Q. One of your articles on required minimum distributions (RMDs) used an example of $100,000 with a 6 percent annual gain. Our concern is, suppose the market drops by 15 percent after you’ve taken an RMD? Your principal could be reduced below $80,000. That’s a big hit.
What funds can one put in an IRA to protect against the losses of such a reduction? It took the last five years to get back to where we were. And because of age considerations we would like to be better prepared for the next event. —J.H., by email
A. Sadly, there is nothing to protect us from bear markets. That’s why most people try to reduce the risk level of their investments a few years before they retire. It’s also good to remember that having to do a required minimum distribution may require you to pay taxes— but it doesn’t require spending every dime of the money withdrawn. In a severe market drop, some of the money can be invested in a taxable account, reducing the impact of the RMD. Many of the researchers who have explored the safe withdrawal rate problem have come up with spending rules that are helpful. They suggest reducing spending in a down market, expanding in an up market.
Q. I am a Federal law enforcement officer employee, about 4 years from retirement eligibility. I invested in the Thrift Savings Plan for about 18 years. I was aggressive in the early years—100 percent stocks. Over the last 8 years I have I dialed it back slowly (80/20, 70/30) and am now at 60/40.
The current balance is $515,000 and I'm putting in the max plus catch-ups, for a total (with match) of $31,000/year. My goal is a modest growth portfolio (6 to 7 percent returns) from now until I die. My current asset allocation is 35 percent C Fund (S&P 500 index), 15 percent S Fund (Wilshire 4500 index), 10 percent I Fund (EAFE index) and 40 percent G Fund (gov't treasuries).
Is this a good stock allocation? I've tried to create a total stock market index, but really have no idea if the 35/15 C/S funds split is effectively doing this. Also, your thoughts on a 60/40 allocation generally?
I plan to retire at 54; I need to cover 35 years of retirement. I know the Trinity/Bengen studies used a 60/40 mix for a 30-year period. I'm looking at 35 years, but my wife is 7 years younger than me, so I sometimes debate whether it should be 75/25. Finally, I'm not in the F Fund because interest rates have nowhere to go but up, and I expect that fund to take a beating when it does. I'm happier with the 2 percent no-risk G Fund for the time being. —L.O., by email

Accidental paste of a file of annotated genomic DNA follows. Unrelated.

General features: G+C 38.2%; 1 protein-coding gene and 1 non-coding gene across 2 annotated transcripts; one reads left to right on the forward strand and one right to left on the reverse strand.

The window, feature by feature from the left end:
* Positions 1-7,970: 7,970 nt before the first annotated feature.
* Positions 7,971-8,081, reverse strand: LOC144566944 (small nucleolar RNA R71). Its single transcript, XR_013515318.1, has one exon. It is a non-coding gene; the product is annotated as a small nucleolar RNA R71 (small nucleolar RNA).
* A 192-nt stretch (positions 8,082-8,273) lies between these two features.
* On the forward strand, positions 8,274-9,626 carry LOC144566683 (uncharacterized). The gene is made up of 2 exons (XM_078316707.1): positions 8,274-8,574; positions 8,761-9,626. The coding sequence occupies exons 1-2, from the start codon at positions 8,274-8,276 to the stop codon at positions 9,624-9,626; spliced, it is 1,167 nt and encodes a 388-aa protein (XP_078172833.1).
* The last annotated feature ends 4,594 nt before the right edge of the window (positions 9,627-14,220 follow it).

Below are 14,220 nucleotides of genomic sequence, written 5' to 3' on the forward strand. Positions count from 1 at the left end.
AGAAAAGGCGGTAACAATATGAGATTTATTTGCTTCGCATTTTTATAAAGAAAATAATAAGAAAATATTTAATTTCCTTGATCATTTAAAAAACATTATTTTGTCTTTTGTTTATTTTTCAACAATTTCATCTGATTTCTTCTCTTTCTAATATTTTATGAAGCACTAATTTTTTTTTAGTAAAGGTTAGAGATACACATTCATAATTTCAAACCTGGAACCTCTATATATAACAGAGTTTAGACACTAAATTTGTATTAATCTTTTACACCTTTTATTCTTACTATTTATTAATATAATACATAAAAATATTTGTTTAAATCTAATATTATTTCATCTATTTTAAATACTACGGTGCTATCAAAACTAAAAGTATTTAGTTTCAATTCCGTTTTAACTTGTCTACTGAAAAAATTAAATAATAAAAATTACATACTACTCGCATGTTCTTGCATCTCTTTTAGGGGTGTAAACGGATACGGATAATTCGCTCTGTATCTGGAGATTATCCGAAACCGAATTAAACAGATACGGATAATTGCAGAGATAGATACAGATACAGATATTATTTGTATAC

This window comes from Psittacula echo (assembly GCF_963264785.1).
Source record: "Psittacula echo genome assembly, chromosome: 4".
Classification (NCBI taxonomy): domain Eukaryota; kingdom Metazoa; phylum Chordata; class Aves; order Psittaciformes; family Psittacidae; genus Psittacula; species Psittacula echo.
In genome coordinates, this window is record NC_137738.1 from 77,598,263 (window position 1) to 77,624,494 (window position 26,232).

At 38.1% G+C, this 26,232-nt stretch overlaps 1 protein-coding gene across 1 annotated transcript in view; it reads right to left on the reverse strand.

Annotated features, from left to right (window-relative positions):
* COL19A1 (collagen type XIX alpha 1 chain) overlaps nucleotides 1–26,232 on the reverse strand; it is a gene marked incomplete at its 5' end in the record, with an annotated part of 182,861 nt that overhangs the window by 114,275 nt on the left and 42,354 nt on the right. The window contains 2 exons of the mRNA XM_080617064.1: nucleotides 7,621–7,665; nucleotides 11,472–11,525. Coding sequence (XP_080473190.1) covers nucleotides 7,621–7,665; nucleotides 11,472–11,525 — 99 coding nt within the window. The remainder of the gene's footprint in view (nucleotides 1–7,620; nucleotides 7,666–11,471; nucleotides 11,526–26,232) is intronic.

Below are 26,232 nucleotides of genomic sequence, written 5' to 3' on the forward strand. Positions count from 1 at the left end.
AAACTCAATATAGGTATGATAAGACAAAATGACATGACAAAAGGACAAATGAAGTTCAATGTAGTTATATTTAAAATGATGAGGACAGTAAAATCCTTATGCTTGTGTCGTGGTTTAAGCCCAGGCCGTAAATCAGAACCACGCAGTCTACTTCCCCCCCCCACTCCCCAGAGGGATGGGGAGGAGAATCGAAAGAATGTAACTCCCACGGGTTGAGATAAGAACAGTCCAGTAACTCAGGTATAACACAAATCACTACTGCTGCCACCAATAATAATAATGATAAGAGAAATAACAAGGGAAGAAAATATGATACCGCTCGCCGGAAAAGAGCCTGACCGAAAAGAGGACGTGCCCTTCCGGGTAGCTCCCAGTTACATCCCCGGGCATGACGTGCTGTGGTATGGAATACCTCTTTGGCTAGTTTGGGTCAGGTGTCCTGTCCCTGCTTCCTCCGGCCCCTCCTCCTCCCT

A. The S&P 500 index stocks account for about 80 percent of the entire U.S. Stock market. So if you want something close to the Total Stock Market index or Wilshire 5000 index, the correct mix for a 60/40 portfolio would be 48 percent C fund and 12 percent S fund. This excludes any international investment.
International stocks account for about half of total world market capitalization, so a market index related 60 percent commitment to global equities would be 30 percent in the I fund, 24 percent in the C fund and 6 percent in the S fund.
Your current commitment to the S fund (small cap stocks) may increase the long-term return of the portfolio, but it would do that at a significant increase in market risk. The volatility of small stocks, as measured by standard deviation of returns, is more than 50 percent greater than the volatility of large stocks. So your current portfolio is pretty risky for a 60/40 portfolio.
In the Trinity studies (and others since) portfolio survival appears to optimize in the range of 50 to 75 percent equities. The 60/40 mix has served many institutions well for decades. What you personally choose should depend on how much of your basic retirement spending will be covered by Social Security and your government pension.
If your core expenses are covered— as they will be for many government employees— you should feel free to move toward 75/25. Why? Because less of your standard of living will be at risk. It might also help your portfolio survive longer than the typical 30 years.